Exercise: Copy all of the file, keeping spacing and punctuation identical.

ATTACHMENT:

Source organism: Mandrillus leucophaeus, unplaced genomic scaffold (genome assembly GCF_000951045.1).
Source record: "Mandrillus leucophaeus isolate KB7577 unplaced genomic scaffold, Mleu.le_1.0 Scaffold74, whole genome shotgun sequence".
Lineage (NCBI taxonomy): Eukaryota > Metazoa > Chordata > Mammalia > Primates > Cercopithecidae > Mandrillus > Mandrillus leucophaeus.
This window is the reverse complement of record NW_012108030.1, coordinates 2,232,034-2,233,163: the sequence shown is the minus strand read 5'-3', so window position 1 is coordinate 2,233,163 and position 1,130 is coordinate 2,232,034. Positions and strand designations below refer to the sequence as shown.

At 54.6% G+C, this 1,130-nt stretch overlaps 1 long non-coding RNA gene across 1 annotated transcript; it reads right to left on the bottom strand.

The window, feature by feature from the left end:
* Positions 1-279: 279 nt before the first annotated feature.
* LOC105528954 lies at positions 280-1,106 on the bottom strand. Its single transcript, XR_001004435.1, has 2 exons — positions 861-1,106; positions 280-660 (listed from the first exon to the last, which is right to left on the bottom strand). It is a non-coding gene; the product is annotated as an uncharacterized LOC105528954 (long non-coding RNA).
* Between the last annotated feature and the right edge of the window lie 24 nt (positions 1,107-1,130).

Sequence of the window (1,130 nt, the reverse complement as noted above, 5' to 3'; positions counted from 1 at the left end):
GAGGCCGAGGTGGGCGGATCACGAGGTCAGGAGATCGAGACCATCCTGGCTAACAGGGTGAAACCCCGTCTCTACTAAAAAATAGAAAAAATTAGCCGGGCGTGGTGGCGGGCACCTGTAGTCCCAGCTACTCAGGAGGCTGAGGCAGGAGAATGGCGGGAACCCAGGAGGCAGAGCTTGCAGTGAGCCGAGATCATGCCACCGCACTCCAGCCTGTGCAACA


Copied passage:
Source organism: Mandrillus leucophaeus, unplaced genomic scaffold (genome assembly GCF_000951045.1).
Source record: "Mandrillus leucophaeus isolate KB7577 unplaced genomic scaffold, Mleu.le_1.0 Scaffold74, whole genome shotgun sequence".
Lineage (NCBI taxonomy): Eukaryota > Metazoa > Chordata > Mammalia > Primates > Cercopithecidae > Mandrillus > Mandrillus leucophaeus.
This window is the reverse complement of record NW_012108030.1, coordinates 2,232,034-2,233,163: the sequence shown is the minus strand read 5'-3', so window position 1 is coordinate 2,233,163 and position 1,130 is coordinate 2,232,034. Positions and strand designations below refer to the sequence as shown.

At 54.6% G+C, this 1,130-nt stretch overlaps 1 long non-coding RNA gene across 1 annotated transcript; it reads right to left on the bottom strand.

The window, feature by feature from the left end:
* Positions 1-279: 279 nt before the first annotated feature.
* LOC105528954 lies at positions 280-1,106 on the bottom strand. Its single transcript, XR_001004435.1, has 2 exons — positions 861-1,106; positions 280-660 (listed from the first exon to the last, which is right to left on the bottom strand). It is a non-coding gene; the product is annotated as an uncharacterized LOC105528954 (long non-coding RNA).
* Between the last annotated feature and the right edge of the window lie 24 nt (positions 1,107-1,130).

Sequence of the window (1,130 nt, the reverse complement as noted above, 5' to 3'; positions counted from 1 at the left end):
GAGGCCGAGGTGGGCGGATCACGAGGTCAGGAGATCGAGACCATCCTGGCTAACAGGGTGAAACCCCGTCTCTACTAAAAAATAGAAAAAATTAGCCGGGCGTGGTGGCGGGCACCTGTAGTCCCAGCTACTCAGGAGGCTGAGGCAGGAGAATGGCGGGAACCCAGGAGGCAGAGCTTGCAGTGAGCCGAGATCATGCCACCGCACTCCAGCCTGTGCAACA